We analyzed 54 cases of cytologically confirmed gastric LMC at four institutions from 1994 to 2007. The clinical characteristics of these patients are summarized in Table 1. The male-to-female ratio was 32:22, and patients ranged in age from 28 to 78 years (median, 48.5 years). The majority of patients had advanced disease at initial diagnosis of gastric cancer. The clinical or pathologic tumor, node and metastasis stage of the primary gastric cancer was IV in 47 patients (87%). Stage I-III patients received curative operation. Among the stage IV patients, 13 patients had T4N1-2 or N3 (No. of nodes > 15) by pathologic features through curative operation. M1 node positive patients were counted as palliative surgery. Of the initial endoscopic findings in the available 45 patients, Bormann type III and IV were reported for 23 (51%) and 15 (33%) patients, respectively. Pathologically, 94% of cases proved to be poorly differentiated adenocarcinomas. Signet ring cell component was also observed in 40% of patients.
The median interval from diagnosis of the primary gastric cancer to the diagnosis of LMC was 6.3 mo, ranging from 0 to 73.1 mo. Five patients presented with initial LMC. The majority of patients (59.3%) initially presented with metastatic gastric cancer without LMC, and then progressed to LMC. One-third of the patients presented with curable disease at the initial diagnosis of gastric cancer (Table 2).
The most frequently observed presenting symptoms of LMC were nonspecific symptoms such as headache (85%) and nausea/vomiting (58%). In addition, various neurological clinical signs and symptoms were noted including altered mental status, seizure, motor weakness, sensory change, diplopia, hearing loss, and facial palsy (Table 3).
CSF analysis and image findings
Lumbar puncture and analysis of CSF is a crucial laboratory test in the diagnosis of LMC. All the patients presented with malignant cells on cytological analysis via the inclusion criteria. An elevated opening pressure on lumbar puncture was noted in 58% of the subjects. The mean CSF pressure in the patients was 222.1 mm CSF. 78.8% and 53.8% of patients had elevated white blood cells and protein in CSF, respectively (Table 4).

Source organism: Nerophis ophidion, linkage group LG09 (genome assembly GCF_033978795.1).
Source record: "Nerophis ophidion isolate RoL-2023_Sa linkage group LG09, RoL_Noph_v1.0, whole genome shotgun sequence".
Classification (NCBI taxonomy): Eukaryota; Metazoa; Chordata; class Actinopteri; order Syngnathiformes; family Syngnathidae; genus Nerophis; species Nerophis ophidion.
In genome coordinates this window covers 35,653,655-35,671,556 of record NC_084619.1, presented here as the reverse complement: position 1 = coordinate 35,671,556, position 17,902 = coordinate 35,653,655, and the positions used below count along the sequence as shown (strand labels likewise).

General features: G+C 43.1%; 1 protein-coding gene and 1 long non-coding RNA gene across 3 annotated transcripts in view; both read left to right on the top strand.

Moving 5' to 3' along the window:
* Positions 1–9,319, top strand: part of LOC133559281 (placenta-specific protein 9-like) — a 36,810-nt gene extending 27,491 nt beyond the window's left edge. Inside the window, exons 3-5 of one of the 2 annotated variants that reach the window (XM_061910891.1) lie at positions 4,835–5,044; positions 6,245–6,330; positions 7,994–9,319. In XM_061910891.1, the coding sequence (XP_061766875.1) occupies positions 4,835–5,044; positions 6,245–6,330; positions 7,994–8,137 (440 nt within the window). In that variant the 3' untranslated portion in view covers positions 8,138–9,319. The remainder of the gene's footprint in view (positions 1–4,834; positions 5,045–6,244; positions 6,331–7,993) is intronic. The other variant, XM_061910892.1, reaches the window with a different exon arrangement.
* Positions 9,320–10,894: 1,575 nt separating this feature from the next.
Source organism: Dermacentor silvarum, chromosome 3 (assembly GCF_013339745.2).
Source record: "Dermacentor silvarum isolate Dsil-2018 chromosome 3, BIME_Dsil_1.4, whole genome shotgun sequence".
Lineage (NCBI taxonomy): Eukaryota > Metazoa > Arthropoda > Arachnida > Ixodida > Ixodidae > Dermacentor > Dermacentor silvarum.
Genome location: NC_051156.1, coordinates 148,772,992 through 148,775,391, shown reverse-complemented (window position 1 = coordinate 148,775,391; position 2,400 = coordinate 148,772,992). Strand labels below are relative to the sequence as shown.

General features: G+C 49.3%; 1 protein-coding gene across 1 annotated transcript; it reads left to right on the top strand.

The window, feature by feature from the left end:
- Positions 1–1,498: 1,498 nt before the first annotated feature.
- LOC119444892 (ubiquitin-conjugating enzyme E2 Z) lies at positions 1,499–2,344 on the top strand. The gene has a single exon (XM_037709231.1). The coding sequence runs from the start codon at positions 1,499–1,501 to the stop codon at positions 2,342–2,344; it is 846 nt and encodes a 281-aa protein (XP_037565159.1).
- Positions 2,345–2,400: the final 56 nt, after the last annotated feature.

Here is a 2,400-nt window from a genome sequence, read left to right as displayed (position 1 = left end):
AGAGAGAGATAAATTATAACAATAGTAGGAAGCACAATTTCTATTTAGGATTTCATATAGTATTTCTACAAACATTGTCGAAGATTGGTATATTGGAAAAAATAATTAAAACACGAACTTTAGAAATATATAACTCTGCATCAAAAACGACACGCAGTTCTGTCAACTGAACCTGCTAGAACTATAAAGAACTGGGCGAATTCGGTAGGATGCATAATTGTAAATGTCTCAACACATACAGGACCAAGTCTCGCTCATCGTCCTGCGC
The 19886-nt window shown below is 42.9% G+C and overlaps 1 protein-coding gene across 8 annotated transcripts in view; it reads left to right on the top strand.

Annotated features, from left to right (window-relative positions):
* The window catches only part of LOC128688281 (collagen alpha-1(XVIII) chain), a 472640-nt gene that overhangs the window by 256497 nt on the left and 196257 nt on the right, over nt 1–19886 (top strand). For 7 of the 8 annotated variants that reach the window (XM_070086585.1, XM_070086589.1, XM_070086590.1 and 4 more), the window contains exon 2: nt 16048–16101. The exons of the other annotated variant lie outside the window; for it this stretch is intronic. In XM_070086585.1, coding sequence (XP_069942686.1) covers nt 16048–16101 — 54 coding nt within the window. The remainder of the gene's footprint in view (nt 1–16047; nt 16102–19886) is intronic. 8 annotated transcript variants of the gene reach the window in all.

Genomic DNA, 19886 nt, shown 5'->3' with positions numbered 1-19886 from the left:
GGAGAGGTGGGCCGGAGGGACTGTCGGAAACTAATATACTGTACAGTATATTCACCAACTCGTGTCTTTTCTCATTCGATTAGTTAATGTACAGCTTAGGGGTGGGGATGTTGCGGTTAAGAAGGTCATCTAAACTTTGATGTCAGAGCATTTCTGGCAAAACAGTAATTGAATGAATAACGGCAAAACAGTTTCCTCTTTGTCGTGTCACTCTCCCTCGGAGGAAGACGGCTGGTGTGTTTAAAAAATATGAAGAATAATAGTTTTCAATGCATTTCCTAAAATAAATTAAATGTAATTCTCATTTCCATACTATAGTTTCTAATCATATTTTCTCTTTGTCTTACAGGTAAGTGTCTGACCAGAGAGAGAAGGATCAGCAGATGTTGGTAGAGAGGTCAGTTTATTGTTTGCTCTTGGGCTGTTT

Brain computed tomography was assessed in eight patients and leptomeningeal enhancement was observed only in one patient. A gadolinium-enhanced MRI was conducted in 51 patients. Leptomeningeal enhancement was noted in 45 cases (82%).
Treatment modalities and outcomes
IT chemotherapy was administered to 36 patients, principally with methotrexate (MTx) alone (61%) or in combination with hydrocortisone/± Ara-C (41%). The median number of IT treatments was 7 (range, 1-18). Seventeen patients (46%) achieved cytological negative conversion (Table 5).
Thirteen patients were treated with whole brain irradiation coupled with IT chemotherapy. 6 patients received radiation treatment alone.
Additional systemic chemotherapy was given to 10 patients. Three patients were treated with the orally available 5-fluorouracil (5-FU) drugs - capecitabine, S-1, and tegafur-uracil. Irinotecan/leucovorin/5-FU, 5-FU/cisplatin, and paclitaxel/cisplatin were administered to four, two and one patients, respectively. Seven patients were treated with chemotherapy plus IT chemotherapy. Three patients received chemotherapy alone. The median number of cycles administered was 2 (range, 1-6). Among the treated patients, only one exhibited a detectable response to treatment.
Survival and prognostic factors
Median OS duration from diagnosis of LMC was 6.7 wk (95% CI: 4.3-9.1 wk) (Figure 1). In the univariate analysis of survival duration, hemoglobin, IT chemotherapy, and cytologic negative conversion showed superior survival duration (P = 0.038, P = 0.010, and P = 0.002, respectively). However, in the multivariate analysis, only cytologic negative conversion was predictive of relatively longer survival duration (3.6, 6.7 and 14.6 wk, P = 0.030, RR: 0.415, 95% CI: 0.188-0.918) (Table 6, Figure 2).
Adenocarcinoma is the predominant histological type in LMC of solid tumors. Among patients diagnosed with LMC, the most frequently encountered solid tumors are breast (12%-34%), lung (14%-29%), and melanoma (17%-25%). Unlike Western reports, gastric cancer is the principal etiology of LMC in solid tumors in Korea.
CNS metastasis is a very rare complication of gastric cancer, and occurs in 0.16%-0.69% of gastric cancer patients in general, including Korean reports[4,8,9]. Although all the included patients demonstrated CSF cytologically confirmed malignancy, the prevalence of LMC in this study was 0.24% in all gastric cancer patients.